Originally Posted by Sonorus
We might want to make a separate Bounty for this kind of thing. Such as unlocking ALL frequencies supported by the Snapdragon.
I prefer to make the assumption that people have honorable intentions. For several people, they're just trying to get LTE on AT&T.
There's no good reason that anyone would want to use illegal frequencies, since such frequencies would likely not give them cell service anyway.
I think what he means (judging from the knowledge he would seem to have on the topic) frequencies that are not certified for use in a given jurisdiction, not "illegal"frequencies in some other way. In the US fir example, if you use a device that transmits on any frequency that your device has not specifically been passed for by the fcc (and above a maximum power limit which is rather low, from what I recall) then you are breaking federal fcc regulation with respect to creating possible interference, transmitting radio signals on a band your device want created for etc. It can get you into big trouble. Having said that, unlocking your phone in the states is legal to, but no one is ever going to find out. Same thing with the frequency thing, they have those laws so that a) when someone creates interference they can stop/prosecute them and b) so they can stop people importing devices for sale that are not certified.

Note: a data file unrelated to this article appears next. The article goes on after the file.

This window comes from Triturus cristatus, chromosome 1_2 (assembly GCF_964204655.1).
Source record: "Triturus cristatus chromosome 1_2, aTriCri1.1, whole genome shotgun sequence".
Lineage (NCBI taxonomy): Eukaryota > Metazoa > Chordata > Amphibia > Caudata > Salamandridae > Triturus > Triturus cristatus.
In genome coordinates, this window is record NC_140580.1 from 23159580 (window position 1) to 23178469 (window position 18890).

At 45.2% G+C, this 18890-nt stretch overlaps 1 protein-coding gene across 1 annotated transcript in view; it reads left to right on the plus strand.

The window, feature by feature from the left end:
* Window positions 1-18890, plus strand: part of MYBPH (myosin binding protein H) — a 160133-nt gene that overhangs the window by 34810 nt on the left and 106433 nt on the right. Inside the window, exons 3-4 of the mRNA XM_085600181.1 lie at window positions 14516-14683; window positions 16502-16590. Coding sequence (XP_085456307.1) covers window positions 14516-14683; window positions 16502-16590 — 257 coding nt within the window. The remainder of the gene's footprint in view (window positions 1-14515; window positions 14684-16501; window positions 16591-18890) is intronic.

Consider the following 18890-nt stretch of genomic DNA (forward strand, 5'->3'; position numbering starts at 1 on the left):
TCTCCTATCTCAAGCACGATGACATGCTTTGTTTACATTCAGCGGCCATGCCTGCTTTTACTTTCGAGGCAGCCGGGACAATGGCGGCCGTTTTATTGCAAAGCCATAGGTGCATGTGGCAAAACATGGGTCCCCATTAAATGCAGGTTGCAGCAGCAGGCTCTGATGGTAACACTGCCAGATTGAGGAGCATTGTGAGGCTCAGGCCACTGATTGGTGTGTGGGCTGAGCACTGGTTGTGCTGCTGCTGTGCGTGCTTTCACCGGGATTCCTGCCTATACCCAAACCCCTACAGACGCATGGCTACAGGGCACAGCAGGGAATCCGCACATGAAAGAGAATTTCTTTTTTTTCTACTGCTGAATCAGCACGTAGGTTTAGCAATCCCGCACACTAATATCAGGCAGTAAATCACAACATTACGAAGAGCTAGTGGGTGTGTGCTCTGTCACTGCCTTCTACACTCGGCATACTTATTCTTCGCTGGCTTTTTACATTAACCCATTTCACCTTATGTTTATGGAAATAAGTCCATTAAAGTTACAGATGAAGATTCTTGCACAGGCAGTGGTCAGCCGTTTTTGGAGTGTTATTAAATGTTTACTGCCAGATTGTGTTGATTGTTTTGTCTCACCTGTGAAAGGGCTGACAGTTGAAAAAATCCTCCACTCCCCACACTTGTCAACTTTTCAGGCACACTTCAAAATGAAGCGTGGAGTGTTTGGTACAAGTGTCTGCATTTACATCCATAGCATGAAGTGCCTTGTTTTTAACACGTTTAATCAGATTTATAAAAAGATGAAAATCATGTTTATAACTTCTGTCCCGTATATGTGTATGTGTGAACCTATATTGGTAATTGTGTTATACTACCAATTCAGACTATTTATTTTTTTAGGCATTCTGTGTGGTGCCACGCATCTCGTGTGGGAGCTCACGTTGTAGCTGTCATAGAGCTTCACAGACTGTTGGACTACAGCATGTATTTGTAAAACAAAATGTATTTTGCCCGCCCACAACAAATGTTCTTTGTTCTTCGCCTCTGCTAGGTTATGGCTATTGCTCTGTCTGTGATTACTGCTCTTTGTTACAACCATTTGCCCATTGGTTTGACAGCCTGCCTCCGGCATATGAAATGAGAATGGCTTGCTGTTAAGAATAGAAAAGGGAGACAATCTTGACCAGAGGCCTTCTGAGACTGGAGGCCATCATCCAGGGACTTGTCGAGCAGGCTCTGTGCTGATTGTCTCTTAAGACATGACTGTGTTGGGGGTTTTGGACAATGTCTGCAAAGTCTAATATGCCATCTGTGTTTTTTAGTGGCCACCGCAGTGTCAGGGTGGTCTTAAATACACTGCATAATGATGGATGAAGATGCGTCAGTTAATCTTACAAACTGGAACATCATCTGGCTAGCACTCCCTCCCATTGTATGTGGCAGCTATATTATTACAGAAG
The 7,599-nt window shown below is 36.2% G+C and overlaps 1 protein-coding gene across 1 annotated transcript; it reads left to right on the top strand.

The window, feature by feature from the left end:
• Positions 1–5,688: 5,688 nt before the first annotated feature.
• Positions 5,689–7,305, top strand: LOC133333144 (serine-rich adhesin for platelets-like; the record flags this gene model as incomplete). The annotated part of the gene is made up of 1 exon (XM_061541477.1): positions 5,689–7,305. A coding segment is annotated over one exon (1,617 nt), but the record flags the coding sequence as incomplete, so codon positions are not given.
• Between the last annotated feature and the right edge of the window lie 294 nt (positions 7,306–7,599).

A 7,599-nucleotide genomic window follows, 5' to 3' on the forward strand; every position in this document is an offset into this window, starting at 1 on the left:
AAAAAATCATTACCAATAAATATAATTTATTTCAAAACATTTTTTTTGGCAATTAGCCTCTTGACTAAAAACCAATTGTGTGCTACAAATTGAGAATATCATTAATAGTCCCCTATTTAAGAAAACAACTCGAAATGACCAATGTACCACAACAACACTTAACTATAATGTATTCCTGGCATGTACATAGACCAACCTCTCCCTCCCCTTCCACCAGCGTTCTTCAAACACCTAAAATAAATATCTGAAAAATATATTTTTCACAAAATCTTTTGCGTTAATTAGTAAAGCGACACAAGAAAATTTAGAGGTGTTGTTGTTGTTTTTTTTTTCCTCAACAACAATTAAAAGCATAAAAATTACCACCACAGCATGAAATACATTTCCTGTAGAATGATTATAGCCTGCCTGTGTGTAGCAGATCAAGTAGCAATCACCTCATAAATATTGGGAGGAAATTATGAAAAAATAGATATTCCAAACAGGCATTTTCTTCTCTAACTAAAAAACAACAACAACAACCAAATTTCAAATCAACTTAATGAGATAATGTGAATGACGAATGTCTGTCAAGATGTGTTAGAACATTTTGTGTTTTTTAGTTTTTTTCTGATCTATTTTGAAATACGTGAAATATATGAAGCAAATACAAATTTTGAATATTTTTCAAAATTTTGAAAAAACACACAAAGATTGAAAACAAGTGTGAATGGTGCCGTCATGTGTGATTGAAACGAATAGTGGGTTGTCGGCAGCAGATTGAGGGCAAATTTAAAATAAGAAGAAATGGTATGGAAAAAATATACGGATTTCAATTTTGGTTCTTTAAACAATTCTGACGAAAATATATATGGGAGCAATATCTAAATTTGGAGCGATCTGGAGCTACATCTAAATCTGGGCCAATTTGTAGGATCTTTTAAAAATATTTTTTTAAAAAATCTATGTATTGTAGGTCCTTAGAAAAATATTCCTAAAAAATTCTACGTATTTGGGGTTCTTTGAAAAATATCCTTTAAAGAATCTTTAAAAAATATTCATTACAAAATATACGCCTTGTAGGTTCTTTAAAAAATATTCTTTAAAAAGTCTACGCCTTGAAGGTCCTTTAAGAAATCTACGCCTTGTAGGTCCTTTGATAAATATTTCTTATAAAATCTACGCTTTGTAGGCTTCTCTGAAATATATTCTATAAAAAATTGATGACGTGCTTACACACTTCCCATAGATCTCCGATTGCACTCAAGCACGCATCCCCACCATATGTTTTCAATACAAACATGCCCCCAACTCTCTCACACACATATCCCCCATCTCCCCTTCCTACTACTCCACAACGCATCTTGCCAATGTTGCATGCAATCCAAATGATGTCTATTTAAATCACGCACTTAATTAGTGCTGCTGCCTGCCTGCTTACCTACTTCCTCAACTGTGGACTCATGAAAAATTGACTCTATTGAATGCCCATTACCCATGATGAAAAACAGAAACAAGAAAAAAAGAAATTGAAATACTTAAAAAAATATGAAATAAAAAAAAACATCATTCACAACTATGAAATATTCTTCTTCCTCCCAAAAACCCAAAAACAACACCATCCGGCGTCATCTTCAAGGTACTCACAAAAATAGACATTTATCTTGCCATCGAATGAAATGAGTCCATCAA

Having said that, if it is not a frequency that is explicitly supported by the hardware then but that is simply close to a supported one, it would require more than just a hack. It would require reverse engineering the Qualcomm code and then writing your own hardware interface software etc, that is assuming that the bands are close enough that the amps and antenna would work, then you would have to hack the rest of the firmware to actually utilize these new bands and actually talk to your other new software.
In short, it is highly unlikely that it would be possible, at least given the time and resources that most people would spend on dev work (which I understand is a lot but this is a much bigger deal than dev work on open source code) and also Qualcomm probably would not look to kindly on us reverse engineering their stuff. Also, it is quite possible that the hardware commands simply would not exist for the software to ask the hardware to do this. I am not familiar enough with the Qualcomm hardware nor mobile hardware in this way, as I've never programmed or dine dev work on android phones(single dad now with not enough time as it is) so I can't say for sure here but I have a hunch that the hardware simply was created to offer functionality on certain bands and that is all it would offer. If it was unsupported in software but supported in hardware, that's one thing, but unsupported in hardware pretty much means you're sol in my opinion